Criminal JusticeElections 2022Local NewsTarrant County District Attorney Candidates Name Priorities, Plans to Address Case Backlog

Residents of Tarrant County will replace the retiring district attorney with new leadership in a time of increasing violent crime in the county.
November 1, 2022
Criminal district attorneys (DA) around the state and country have been the focus of interest and scrutiny with rising crime and changes in bail policy over the last few years.

For over a year, crime statistics have shown violent crime increasing in Fort Worth, the county seat of the state’s third most populous county.

Tarrant County residents will elect a new district attorney on November 8 to replace Sharen Wilson, who is retiring after having served in the position since 2015.

Voters will be asked to choose between Republican Phil Sorrells and Democrat Tiffany Burks to take the reins at the DA’s office.

Sorrells has been a county criminal court judge for 25 years and was a prosecutor for five years.

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Burks was a member of the DA staff for 24 years where she rose to the position of deputy chief over the criminal division.

Both candidates recognize that the backlog of cases, which grew to 40,000 during the pandemic, is a priority when taking over the role as lead prosecutor for the county.

In an interview with the local CBS affiliate, Burks said she would conduct an inventory of the cases and then determine which ones might be appropriate for a plea bargain to help reduce the backlog.

Sorrells noted a shortage of experienced attorneys in the DA’s office and the need to fill those in order to help reduce the backlog of cases in his interview. He also suggested bringing in visiting judges to help try pending cases.

Sorrells said that his top priority is to keep the community safe. He tied this to the backlog in the courts, saying both victims and perpetrators need to know that justice is done in Tarrant County and there are consequences for their actions.

Burks noted that dealing with the mental health and drug addiction issues of many criminals would be a high priority in a DA’s office she leads.

She believes that by prioritizing mental health assessment, fewer people would reach the jail, so she would put more resources into such a program.

When asked about enforcing laws against abortion in Texas, both candidates highlighted their oath to follow the law.

“My job is to enforce the law,” Sorrells stated.

Burks was more hesitant, saying she would balance following the law with “seeing justice done.” “I don’t see how you can find justice in prosecuting those who have assisted those who have gone through … very traumatic circumstances,” she said, referring to prosecuting doctors who provide abortions to women.

Texas laws against abortion allow for the punishment of abortion providers, not the woman herself. All allow for an exception to protect the life of the mother.

Neither candidate expects to ask the Tarrant County Commissioners Court for an increase in the budget, which is already over $45 million. The criminal district attorney is the highest-paid official in the county with a salary of $243,000.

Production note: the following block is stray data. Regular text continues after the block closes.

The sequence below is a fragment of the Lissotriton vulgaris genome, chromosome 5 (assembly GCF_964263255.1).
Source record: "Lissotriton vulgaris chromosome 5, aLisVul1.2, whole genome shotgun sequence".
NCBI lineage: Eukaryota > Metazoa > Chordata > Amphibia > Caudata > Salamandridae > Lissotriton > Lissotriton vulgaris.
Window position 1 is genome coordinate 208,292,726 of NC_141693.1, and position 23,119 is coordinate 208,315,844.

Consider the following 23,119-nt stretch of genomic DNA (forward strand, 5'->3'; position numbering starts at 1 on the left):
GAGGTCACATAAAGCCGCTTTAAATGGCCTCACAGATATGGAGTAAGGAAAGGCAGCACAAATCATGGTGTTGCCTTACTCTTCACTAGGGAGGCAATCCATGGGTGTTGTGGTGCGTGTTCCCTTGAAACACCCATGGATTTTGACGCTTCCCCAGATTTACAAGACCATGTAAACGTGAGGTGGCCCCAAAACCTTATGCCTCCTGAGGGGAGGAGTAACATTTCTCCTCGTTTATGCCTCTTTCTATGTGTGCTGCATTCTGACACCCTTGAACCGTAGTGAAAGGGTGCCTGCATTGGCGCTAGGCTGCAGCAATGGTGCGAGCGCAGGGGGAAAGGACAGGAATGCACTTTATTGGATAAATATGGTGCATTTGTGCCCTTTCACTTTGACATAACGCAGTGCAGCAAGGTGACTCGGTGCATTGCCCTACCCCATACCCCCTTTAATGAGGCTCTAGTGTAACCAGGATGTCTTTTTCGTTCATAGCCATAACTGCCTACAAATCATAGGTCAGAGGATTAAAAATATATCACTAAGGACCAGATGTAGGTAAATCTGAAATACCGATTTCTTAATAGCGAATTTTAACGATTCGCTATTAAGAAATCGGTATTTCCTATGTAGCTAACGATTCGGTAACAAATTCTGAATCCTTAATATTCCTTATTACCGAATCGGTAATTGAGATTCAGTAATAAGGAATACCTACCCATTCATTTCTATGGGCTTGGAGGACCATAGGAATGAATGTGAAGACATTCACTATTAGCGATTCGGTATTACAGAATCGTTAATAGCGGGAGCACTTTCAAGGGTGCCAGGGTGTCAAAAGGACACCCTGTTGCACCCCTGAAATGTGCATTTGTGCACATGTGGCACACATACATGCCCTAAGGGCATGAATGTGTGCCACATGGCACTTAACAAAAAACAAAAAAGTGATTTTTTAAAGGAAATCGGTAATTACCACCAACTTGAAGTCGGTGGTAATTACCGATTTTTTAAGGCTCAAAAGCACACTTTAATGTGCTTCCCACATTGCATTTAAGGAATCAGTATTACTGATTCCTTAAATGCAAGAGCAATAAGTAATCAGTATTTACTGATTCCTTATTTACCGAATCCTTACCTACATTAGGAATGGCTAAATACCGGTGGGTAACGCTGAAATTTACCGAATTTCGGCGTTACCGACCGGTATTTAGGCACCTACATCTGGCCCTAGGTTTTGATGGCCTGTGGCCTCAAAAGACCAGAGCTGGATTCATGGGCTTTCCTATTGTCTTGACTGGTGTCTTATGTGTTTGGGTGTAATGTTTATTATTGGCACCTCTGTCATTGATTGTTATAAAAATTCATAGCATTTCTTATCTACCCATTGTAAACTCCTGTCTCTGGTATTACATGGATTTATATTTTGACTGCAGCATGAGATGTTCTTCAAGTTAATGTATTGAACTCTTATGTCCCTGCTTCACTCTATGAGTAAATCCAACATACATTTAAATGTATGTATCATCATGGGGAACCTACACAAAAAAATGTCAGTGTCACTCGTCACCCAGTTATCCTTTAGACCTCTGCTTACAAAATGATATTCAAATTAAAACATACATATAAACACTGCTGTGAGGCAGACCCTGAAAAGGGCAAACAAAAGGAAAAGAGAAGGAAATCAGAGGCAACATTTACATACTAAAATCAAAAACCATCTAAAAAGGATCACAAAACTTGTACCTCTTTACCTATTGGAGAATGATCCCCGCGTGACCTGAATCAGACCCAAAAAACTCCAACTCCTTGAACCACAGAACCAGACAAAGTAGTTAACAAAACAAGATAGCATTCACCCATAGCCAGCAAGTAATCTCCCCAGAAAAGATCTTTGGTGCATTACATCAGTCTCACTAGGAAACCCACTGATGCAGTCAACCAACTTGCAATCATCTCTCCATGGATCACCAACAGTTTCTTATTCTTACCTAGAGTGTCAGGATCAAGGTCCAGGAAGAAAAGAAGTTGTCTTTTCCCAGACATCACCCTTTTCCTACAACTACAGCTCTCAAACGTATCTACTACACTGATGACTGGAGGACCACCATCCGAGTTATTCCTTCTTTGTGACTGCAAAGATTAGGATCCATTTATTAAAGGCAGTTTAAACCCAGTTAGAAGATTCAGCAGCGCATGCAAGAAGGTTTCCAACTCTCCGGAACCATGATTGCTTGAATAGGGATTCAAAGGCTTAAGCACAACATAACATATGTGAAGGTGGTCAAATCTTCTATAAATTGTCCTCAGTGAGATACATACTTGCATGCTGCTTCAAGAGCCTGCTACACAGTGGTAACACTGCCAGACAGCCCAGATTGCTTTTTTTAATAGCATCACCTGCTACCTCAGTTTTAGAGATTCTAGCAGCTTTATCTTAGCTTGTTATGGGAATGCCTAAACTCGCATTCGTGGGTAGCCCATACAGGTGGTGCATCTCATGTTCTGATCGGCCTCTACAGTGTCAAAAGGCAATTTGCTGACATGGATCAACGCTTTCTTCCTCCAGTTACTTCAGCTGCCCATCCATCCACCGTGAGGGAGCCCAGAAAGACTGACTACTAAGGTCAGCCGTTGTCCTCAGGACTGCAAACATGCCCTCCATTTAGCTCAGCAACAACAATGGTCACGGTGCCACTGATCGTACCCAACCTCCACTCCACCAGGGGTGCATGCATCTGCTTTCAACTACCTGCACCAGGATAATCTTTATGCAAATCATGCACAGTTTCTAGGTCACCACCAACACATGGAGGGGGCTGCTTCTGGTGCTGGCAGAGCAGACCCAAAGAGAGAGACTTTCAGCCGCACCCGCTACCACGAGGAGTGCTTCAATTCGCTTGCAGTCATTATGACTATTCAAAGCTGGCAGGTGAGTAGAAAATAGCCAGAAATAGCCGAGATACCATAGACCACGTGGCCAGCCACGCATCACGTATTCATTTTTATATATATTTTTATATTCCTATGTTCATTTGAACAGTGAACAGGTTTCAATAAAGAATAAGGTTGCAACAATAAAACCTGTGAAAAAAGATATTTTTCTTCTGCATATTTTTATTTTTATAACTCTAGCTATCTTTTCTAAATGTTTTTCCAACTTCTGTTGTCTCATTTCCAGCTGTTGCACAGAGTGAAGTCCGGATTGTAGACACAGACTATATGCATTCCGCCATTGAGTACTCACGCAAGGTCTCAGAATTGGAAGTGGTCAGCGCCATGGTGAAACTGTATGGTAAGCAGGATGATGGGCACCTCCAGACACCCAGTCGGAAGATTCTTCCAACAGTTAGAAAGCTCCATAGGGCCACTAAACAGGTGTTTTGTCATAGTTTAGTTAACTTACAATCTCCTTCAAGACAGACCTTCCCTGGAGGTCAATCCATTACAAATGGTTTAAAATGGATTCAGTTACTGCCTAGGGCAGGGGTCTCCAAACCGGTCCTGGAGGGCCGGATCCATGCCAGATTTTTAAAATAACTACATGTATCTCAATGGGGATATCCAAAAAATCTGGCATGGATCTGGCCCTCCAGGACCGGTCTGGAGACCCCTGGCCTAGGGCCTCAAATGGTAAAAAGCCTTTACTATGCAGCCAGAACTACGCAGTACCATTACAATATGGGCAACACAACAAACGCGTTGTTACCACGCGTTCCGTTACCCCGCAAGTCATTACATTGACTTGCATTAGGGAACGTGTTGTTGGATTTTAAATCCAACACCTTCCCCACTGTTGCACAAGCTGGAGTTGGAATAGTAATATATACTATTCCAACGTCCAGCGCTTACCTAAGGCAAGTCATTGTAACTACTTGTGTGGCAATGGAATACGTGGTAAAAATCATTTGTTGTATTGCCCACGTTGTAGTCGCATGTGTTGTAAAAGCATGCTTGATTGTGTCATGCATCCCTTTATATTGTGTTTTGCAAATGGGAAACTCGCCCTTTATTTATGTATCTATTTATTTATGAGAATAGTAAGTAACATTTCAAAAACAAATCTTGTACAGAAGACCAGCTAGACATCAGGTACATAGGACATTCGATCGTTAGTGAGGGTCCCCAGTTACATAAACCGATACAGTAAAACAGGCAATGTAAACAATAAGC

Burks said if she makes requests for increases in the future, it will be for “things we need.”

Sorrells again pointed to the need to fill open positions in the office with experienced attorneys so that the staff can be sufficient for the county.

Both candidates believe their experience in the county’s criminal justice system qualifies them for the job.

According to Sorrells, his criminal court has been one of the most efficient courts in the county with one of the smallest budgets.

Burks contrasted her experience as a prosecutor supervising other attorneys, making policy decisions, and conducting training as some of the qualifications that set her apart.

When it comes to accused criminals being released on low or no bond, Burks said she doesn’t see it as a huge concern in Tarrant County.

She said that judges determine bond amounts, but the law allows prosecutors to ask for an increased bond if they see the accused as a threat to the community.

Sorrells acknowledged that sometimes the bond set is an issue. He pledged to have a representative from the DA’s office present at all bail hearings so that they can present any evidence to the magistrate setting the bond about dangers the accused might pose.

Sorrells has been endorsed by several local law enforcement associations including the Fort Worth Police Officers Association, Tarrant County Law Enforcement Association, and Arlington Municipal Patrolman’s Association.

He is also endorsed by the retiring Wilson, Tarrant County Sheriff Bill Waybourn, and multiple other state and local office holders.

Burks is endorsed by several local criminal defense attorneys, Tarrant County Commissioner Roy Brooks (D-Pct. 1), the Mexican American Bar Association of Dallas, and Texas Rising Action, a political group focused on “building a movement for equality and social justice in Texas.”

Sorrells has significantly outraised Burks according to the most recent campaign finance reports. Between July 1 and September 30, he raised $287,000 in contributions. Burks received about $70,000 in that same time frame.


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Kim Roberts

Kim Roberts is a regional reporter for the Texan in the DFW metroplex area where she has lived for over twenty years. She has a Juris Doctor from Baylor University Law School and a Bachelor's in government from Angelo State University. In her free time, Kim home schools her daughter and coaches high school extemporaneous speaking and apologetics. She has been happily married to her husband for 23 years, has three wonderful children, and two dogs.